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Cabinet still being persuaded over Brexit – Dominic Raab

Dominic Raab Image copyright PA
Image caption Dominic Raab replaced David Davis, who quit in protest at Theresa May’s trade policy

The UK’s new Brexit secretary says he is still persuading other cabinet ministers that the government strategy for leaving the EU is the “best plan.”

Dominic Raab told the Sunday Telegraph the prime minister’s blueprint for leaving the EU was “pragmatic.”

Theresa May’s proposal for a future trade relationship with the EU sparked two cabinet resignations, including Mr Raab’s predecessor David Davis.

Mr Davis told the Sunday Express the PM should “start again” on her plan.

The UK is due to leave the European Union on 29 March 2019, but the two sides have yet to agree how trade will work between the UK and the EU afterwards.

Mrs May is hoping the government’s Brexit White Paper will allow the two sides to reach a deal on post-Brexit relations by the autumn, so the UK can avoid leaving without a deal.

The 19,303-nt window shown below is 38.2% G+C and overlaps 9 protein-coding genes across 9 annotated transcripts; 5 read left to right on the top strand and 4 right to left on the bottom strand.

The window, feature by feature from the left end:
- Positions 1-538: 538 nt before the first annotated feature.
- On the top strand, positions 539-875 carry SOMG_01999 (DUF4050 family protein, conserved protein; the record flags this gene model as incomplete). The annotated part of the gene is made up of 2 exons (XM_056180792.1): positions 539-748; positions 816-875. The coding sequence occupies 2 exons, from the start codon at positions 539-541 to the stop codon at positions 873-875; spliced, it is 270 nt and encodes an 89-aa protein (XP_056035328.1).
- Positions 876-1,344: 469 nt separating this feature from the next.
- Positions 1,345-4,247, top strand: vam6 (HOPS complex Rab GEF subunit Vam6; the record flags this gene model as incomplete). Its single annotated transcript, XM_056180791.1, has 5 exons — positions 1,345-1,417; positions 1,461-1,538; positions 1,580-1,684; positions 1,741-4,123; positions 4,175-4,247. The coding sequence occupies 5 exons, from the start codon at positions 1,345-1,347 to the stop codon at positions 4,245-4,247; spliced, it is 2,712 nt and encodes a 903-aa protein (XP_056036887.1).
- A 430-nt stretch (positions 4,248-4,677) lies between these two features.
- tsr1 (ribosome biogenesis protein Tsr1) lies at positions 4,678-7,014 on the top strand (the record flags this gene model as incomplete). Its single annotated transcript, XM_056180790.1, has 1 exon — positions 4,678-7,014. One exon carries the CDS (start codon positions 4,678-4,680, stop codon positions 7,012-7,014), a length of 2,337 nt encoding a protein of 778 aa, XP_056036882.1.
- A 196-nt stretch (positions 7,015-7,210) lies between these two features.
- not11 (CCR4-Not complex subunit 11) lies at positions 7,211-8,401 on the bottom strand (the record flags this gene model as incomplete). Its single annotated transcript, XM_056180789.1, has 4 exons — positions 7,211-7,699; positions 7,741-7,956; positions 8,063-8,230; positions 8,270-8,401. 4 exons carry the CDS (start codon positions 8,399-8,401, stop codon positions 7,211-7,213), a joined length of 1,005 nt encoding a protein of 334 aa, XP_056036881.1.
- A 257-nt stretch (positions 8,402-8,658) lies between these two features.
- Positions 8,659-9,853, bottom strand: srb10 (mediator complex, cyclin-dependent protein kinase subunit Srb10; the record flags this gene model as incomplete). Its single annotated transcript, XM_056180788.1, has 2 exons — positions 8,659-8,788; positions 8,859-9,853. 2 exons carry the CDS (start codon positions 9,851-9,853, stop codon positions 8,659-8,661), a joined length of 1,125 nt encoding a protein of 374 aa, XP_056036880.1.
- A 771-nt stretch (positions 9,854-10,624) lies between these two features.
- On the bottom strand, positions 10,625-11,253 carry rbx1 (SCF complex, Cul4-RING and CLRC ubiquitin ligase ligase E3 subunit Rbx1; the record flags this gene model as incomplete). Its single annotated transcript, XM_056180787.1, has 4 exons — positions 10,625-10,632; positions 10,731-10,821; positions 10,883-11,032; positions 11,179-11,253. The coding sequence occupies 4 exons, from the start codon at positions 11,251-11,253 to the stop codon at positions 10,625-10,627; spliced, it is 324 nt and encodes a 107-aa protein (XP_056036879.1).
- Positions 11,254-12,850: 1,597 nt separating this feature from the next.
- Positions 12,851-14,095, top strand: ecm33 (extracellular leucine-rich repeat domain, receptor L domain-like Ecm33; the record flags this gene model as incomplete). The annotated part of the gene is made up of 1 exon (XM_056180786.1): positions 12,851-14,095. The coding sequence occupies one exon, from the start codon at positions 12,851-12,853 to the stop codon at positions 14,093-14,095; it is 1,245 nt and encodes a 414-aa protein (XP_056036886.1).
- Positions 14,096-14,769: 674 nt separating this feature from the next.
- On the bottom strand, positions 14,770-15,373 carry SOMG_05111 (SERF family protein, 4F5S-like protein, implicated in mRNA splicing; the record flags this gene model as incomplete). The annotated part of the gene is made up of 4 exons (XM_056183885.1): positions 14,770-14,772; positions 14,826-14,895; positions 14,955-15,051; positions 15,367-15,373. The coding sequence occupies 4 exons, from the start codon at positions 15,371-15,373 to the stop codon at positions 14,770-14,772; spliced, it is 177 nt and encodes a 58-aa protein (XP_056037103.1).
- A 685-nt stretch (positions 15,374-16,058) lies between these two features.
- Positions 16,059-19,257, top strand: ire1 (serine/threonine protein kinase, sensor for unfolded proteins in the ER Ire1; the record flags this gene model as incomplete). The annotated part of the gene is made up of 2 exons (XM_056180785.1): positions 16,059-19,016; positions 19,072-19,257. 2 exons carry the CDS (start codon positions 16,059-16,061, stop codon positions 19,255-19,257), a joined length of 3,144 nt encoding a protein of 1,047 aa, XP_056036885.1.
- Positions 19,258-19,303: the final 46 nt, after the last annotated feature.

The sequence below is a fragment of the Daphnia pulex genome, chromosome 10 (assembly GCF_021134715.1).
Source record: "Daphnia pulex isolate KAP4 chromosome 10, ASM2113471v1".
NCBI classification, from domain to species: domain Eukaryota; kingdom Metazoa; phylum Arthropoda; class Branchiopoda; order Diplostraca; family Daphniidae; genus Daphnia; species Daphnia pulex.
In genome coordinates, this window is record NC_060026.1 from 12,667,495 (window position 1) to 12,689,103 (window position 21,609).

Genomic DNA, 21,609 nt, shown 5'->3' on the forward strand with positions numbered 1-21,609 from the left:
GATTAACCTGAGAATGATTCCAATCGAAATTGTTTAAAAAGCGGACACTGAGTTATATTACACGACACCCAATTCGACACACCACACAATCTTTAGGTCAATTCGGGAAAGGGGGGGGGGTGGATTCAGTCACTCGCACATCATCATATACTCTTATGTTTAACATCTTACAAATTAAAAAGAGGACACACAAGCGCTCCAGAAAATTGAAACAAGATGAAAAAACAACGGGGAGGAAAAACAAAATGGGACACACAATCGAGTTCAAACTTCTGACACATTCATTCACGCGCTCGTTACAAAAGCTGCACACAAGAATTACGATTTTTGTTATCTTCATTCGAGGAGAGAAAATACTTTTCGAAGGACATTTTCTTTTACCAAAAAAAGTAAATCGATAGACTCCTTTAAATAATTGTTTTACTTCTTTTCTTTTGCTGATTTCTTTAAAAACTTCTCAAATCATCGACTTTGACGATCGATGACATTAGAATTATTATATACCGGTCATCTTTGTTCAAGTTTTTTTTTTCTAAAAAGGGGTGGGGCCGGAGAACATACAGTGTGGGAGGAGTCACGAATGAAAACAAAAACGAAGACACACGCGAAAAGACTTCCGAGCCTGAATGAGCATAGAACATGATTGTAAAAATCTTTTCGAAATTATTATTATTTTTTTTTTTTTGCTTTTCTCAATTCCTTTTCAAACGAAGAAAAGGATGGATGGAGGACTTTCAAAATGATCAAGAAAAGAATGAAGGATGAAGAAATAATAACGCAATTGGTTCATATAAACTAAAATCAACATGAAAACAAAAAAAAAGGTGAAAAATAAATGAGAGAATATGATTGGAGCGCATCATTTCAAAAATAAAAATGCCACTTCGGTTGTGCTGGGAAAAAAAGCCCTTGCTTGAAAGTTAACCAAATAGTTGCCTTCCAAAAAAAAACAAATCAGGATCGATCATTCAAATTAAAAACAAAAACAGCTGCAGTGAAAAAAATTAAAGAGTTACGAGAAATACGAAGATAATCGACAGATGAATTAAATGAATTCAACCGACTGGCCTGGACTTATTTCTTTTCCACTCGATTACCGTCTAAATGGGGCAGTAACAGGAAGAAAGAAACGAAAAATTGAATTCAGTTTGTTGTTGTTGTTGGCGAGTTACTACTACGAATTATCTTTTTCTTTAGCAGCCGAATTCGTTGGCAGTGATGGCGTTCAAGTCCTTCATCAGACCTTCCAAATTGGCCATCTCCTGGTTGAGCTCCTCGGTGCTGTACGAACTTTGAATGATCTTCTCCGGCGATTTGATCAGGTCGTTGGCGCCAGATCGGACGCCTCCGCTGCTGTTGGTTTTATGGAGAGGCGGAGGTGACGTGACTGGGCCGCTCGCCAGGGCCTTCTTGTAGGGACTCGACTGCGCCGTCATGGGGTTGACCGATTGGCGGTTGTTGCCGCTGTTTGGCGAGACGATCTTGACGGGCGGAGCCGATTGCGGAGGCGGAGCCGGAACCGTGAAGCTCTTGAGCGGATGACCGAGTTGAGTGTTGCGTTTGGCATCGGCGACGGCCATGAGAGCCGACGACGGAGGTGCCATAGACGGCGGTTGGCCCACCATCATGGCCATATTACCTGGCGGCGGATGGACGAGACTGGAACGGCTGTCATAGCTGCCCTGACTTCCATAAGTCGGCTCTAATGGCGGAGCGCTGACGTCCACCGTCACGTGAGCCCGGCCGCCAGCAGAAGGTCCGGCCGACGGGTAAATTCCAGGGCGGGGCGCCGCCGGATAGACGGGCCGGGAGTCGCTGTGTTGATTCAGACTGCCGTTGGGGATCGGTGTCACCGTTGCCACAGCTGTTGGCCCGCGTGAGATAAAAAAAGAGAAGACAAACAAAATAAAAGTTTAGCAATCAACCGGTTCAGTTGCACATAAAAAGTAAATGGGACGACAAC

The White Paper proposes close ties in some areas, such as the trade in goods, but Mrs May says it will end free movement and the jurisdiction of the European Court, and allow the UK to strike trade deals with other nations.

Critics at Westminster say it is an unworkable compromise which would leave the UK being governed by the EU in many areas, but with no say in its rules.

Mr Raab, who took over the job of leading UK negotiations to leave the EU on 9 July, acknowledges that the task of selling the government’s Brexit plan is an ongoing one.

“I want to make sure we can persuade everyone – the grassroots, voters, the parliamentary party and ministers, including in the cabinet – that we’ve got the best deal and the best plan to get the best deal,” he told the Sunday Telegraph.

Mr Raab, who campaigned for Brexit, describes the government’s proposals as “pragmatic”, claiming they are “faithful to the key promises in the referendum,” but can bring together the 52% who voted for Brexit, with the 48% who did not.

He also suggested the UK could refuse to pay its so-called divorce bill, a payment from the UK to the EU estimated to be about £39bn, if it does not get a trade deal.

He said there had to be “conditionality” under the Article 50 withdrawal agreement between settling Britain’s exit payment and creating a new relationship with the EU.

Meanwhile, Mr Davis, whose resignation from Mrs May’s top team was followed by that of former Foreign Secretary Boris Johnson, told the Sunday Express the government should “start again” on withdrawal plans.

He added that it was “not the end of the world” if no deal could be reached with Brussels.

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